Lies My Teacher Told Me

President Woodrow Wilson Character Analysis

28th President of the United States and—in spite of the mostly positive treatment he gets in most mainstream history textbooks—an outspoken racist and an aggressive imperialist, who used military force to topple dozens of legitimately-elected democratic governments around the world. Loewen treats Wilson as an example of how history textbooks “heroify” historical figures who engaged in morally objectionable behavior, rather than giving an honest account of their lives.

President Woodrow Wilson Quotes in Lies My Teacher Told Me

The Lies My Teacher Told Me quotes below are all either spoken by President Woodrow Wilson or refer to President Woodrow Wilson. For each quote, you can also see the other characters and themes related to it (each theme is indicated by its own dot and icon, like this one:
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). Note: all page numbers and citation info for the quotes below refer to the Touchstone edition of Lies My Teacher Told Me published in 2007.
Chapter 1 Quotes

In the case of Woodrow Wilson, textbooks actually participate in creating the social archetype. Wilson is portrayed as “good,” “idealist,” “for self-determination, not colonial intervention,” “foiled by an isolationist Senate,” and “ahead of his time.”

Related Characters: President Woodrow Wilson
Page Number: 25
Explanation and Analysis:

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President Woodrow Wilson Character Timeline in Lies My Teacher Told Me

The timeline below shows where the character President Woodrow Wilson appears in Lies My Teacher Told Me. The colored dots and icons indicate which themes are associated with that appearance.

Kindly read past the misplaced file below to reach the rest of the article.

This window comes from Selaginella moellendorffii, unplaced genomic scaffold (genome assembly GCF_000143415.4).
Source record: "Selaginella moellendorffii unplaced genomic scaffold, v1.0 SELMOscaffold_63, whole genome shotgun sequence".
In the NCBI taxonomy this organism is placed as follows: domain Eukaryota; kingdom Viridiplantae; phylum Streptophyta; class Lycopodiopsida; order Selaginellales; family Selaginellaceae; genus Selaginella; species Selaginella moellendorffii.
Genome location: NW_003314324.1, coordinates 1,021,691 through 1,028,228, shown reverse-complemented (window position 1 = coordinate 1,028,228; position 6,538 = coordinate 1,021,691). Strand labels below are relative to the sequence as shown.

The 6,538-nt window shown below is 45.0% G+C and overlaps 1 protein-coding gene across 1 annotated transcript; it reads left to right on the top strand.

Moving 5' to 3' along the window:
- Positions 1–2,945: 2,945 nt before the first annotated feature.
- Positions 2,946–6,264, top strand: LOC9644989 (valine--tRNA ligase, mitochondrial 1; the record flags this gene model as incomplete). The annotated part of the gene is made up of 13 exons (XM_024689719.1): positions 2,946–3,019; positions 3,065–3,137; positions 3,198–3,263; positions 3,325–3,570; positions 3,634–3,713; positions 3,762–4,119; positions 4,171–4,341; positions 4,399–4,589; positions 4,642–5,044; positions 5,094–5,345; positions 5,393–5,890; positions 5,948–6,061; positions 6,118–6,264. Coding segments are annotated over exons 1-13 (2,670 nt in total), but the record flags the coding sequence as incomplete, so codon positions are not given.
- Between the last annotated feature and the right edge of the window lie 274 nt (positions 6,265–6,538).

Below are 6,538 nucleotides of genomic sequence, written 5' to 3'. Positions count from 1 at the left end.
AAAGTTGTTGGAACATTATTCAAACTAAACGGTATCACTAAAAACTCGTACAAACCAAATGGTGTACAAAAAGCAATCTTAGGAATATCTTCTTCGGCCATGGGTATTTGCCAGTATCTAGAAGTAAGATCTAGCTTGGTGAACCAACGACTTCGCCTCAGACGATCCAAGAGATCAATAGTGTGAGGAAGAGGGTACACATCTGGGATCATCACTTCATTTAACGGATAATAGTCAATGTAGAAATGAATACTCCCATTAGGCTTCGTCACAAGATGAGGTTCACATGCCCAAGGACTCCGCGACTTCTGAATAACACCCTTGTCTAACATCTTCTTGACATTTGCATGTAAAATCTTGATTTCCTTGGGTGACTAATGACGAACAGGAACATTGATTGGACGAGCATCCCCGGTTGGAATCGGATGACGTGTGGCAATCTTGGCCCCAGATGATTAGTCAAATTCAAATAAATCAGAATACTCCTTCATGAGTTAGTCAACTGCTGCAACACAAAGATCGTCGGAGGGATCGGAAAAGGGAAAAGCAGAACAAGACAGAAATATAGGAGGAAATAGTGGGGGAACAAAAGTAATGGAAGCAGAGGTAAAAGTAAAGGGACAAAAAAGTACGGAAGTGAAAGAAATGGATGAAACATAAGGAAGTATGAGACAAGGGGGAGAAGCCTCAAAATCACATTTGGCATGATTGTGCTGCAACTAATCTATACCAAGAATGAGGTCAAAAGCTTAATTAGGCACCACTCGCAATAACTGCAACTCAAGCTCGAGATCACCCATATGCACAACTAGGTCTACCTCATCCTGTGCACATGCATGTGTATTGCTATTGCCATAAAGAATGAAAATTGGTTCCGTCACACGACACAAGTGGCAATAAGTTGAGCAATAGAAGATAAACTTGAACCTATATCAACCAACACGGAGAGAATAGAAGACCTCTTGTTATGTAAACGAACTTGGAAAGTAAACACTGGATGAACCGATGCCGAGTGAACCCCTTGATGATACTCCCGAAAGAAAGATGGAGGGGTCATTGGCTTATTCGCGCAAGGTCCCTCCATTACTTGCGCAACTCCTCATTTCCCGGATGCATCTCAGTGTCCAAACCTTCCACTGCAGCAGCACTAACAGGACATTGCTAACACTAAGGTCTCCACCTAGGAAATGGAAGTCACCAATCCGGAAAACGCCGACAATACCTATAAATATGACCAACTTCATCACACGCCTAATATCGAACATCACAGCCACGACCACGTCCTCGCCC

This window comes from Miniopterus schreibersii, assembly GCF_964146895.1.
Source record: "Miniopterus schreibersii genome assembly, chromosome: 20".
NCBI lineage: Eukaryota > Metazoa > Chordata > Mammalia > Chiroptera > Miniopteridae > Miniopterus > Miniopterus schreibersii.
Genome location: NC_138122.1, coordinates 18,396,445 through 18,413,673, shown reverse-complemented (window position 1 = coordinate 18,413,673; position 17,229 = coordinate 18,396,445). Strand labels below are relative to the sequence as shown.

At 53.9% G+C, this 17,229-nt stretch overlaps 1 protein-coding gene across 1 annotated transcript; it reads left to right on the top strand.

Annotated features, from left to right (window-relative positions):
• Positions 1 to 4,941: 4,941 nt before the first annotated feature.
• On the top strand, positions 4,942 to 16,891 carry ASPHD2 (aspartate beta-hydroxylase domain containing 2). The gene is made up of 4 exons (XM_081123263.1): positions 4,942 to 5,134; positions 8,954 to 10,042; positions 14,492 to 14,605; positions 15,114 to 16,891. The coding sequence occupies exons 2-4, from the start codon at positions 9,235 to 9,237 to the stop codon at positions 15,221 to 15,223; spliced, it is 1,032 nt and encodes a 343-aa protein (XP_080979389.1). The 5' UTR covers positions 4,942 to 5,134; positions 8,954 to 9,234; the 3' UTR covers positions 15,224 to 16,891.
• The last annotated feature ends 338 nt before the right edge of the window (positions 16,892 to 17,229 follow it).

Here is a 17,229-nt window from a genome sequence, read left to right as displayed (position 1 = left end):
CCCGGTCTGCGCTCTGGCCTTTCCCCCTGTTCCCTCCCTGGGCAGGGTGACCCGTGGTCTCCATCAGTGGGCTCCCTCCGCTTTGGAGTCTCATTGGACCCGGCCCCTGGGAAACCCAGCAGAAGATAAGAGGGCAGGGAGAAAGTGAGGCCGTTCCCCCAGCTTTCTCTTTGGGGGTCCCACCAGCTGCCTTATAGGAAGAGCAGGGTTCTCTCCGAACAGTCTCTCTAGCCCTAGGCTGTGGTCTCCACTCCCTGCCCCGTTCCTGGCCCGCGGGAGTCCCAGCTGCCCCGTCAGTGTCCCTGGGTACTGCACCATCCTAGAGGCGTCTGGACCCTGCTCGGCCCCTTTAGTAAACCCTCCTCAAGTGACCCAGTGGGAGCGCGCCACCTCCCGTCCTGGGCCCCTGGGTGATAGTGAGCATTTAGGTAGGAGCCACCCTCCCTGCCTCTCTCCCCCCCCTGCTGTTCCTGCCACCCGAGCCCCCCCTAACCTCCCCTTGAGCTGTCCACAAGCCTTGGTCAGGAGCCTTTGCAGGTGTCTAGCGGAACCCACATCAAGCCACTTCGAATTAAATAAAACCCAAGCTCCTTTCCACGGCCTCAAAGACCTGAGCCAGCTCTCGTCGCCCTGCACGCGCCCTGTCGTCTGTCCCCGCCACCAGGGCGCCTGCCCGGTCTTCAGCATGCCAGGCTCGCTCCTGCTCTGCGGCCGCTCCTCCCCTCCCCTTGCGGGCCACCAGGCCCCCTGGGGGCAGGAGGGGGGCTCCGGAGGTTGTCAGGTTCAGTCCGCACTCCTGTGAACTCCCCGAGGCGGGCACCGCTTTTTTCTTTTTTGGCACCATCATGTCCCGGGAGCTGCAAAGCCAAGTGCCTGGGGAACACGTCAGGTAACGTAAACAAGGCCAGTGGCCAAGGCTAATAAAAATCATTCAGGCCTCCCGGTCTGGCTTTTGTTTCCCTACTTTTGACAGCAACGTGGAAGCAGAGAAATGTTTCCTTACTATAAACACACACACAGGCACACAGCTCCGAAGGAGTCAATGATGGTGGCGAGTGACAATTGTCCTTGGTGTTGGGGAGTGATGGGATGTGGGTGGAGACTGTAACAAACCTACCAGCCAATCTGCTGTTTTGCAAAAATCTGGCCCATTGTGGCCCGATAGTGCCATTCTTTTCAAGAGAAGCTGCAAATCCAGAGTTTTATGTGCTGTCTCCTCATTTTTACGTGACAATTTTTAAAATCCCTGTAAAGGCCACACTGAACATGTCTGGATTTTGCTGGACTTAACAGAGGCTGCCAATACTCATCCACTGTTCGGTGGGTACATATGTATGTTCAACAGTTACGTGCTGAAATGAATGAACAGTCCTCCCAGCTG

Chapter 1: Handicapped by History
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Loewen begins by looking at two familiar figures from history textbooks: Helen Keller and Woodrow Wilson. Almost every American student knows that Keller was deaf and blind, yet learned to read,... (full context)
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Woodrow Wilson, the U.S. president during World War I, was an equally controversial figure. During his time... (full context)
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Amazingly, history textbooks either ignore Wilson’s interventionist foreign policy, or characterize Wilson as a “reluctant warrior” who never wanted to send... (full context)
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Wilson’s dismissal of Ho Chi Minh brings up another point about his life that textbooks ignore:... (full context)
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Textbooks rarely offer more than a sentence or two on Wilson’s racism—an omission that is, itself, racist. African Americans couldn’t possibly consider Wilson a hero, and... (full context)
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...for a strong “archetype”—a “mother of our country” figure. Perhaps the continued popularity of Woodrow Wilson illustrates our need for another archetype: a strong, idealistic, clear-eyed leader. The problem is that,... (full context)
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...example, textbooks decontextualize Keller’s life work and make her seem boring. Textbooks may likewise omit Wilson’s racism because they want to be respectful or patriotic. (full context)
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Ironically, by portraying Keller, Wilson, and other historical figures as unambiguously heroic, textbooks make student less impressed with these figures,... (full context)
Chapter 5: Gone With the Wind
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...racism in the thinking of figures as different as Thomas Jefferson, Christopher Columbus, and Woodrow Wilson. Many students would be surprised to learn that almost all the presidents before Abraham Lincoln... (full context)
Chapter 10: Down the Memory Hole
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...is that historical interpretations change over time, according to people’s ideological needs. For example, Woodrow Wilson’s reputation grew enormously during the Cold War because of his stated commitment to “make the... (full context)